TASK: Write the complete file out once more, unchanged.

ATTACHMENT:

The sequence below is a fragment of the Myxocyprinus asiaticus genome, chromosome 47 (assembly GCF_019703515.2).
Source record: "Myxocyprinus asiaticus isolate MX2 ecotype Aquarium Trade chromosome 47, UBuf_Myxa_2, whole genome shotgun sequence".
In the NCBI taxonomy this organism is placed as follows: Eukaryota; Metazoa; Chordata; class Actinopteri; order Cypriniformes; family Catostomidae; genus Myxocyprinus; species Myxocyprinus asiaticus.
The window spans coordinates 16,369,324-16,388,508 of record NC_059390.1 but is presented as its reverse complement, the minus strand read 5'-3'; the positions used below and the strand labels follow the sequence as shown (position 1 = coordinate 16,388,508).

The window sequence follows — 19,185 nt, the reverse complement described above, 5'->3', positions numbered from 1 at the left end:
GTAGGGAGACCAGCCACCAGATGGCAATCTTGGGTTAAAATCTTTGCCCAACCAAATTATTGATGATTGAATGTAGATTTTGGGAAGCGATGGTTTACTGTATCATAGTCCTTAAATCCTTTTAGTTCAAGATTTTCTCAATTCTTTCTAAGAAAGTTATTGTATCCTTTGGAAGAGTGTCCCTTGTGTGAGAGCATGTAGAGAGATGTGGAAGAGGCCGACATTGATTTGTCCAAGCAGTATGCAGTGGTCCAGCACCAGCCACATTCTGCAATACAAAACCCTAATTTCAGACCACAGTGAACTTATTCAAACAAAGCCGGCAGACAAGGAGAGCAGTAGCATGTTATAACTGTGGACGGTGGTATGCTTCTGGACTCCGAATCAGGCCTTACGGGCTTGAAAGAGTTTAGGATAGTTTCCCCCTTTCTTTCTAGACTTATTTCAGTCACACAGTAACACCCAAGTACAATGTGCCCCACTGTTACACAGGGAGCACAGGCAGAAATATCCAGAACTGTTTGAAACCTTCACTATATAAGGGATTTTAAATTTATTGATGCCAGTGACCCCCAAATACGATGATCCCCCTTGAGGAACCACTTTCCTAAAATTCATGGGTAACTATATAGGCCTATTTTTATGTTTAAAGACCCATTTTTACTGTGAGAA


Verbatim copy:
The sequence below is a fragment of the Myxocyprinus asiaticus genome, chromosome 47 (assembly GCF_019703515.2).
Source record: "Myxocyprinus asiaticus isolate MX2 ecotype Aquarium Trade chromosome 47, UBuf_Myxa_2, whole genome shotgun sequence".
In the NCBI taxonomy this organism is placed as follows: Eukaryota; Metazoa; Chordata; class Actinopteri; order Cypriniformes; family Catostomidae; genus Myxocyprinus; species Myxocyprinus asiaticus.
The window spans coordinates 16,369,324-16,388,508 of record NC_059390.1 but is presented as its reverse complement, the minus strand read 5'-3'; the positions used below and the strand labels follow the sequence as shown (position 1 = coordinate 16,388,508).

The window sequence follows — 19,185 nt, the reverse complement described above, 5'->3', positions numbered from 1 at the left end:
GTAGGGAGACCAGCCACCAGATGGCAATCTTGGGTTAAAATCTTTGCCCAACCAAATTATTGATGATTGAATGTAGATTTTGGGAAGCGATGGTTTACTGTATCATAGTCCTTAAATCCTTTTAGTTCAAGATTTTCTCAATTCTTTCTAAGAAAGTTATTGTATCCTTTGGAAGAGTGTCCCTTGTGTGAGAGCATGTAGAGAGATGTGGAAGAGGCCGACATTGATTTGTCCAAGCAGTATGCAGTGGTCCAGCACCAGCCACATTCTGCAATACAAAACCCTAATTTCAGACCACAGTGAACTTATTCAAACAAAGCCGGCAGACAAGGAGAGCAGTAGCATGTTATAACTGTGGACGGTGGTATGCTTCTGGACTCCGAATCAGGCCTTACGGGCTTGAAAGAGTTTAGGATAGTTTCCCCCTTTCTTTCTAGACTTATTTCAGTCACACAGTAACACCCAAGTACAATGTGCCCCACTGTTACACAGGGAGCACAGGCAGAAATATCCAGAACTGTTTGAAACCTTCACTATATAAGGGATTTTAAATTTATTGATGCCAGTGACCCCCAAATACGATGATCCCCCTTGAGGAACCACTTTCCTAAAATTCATGGGTAACTATATAGGCCTATTTTTATGTTTAAAGACCCATTTTTACTGTGAGAA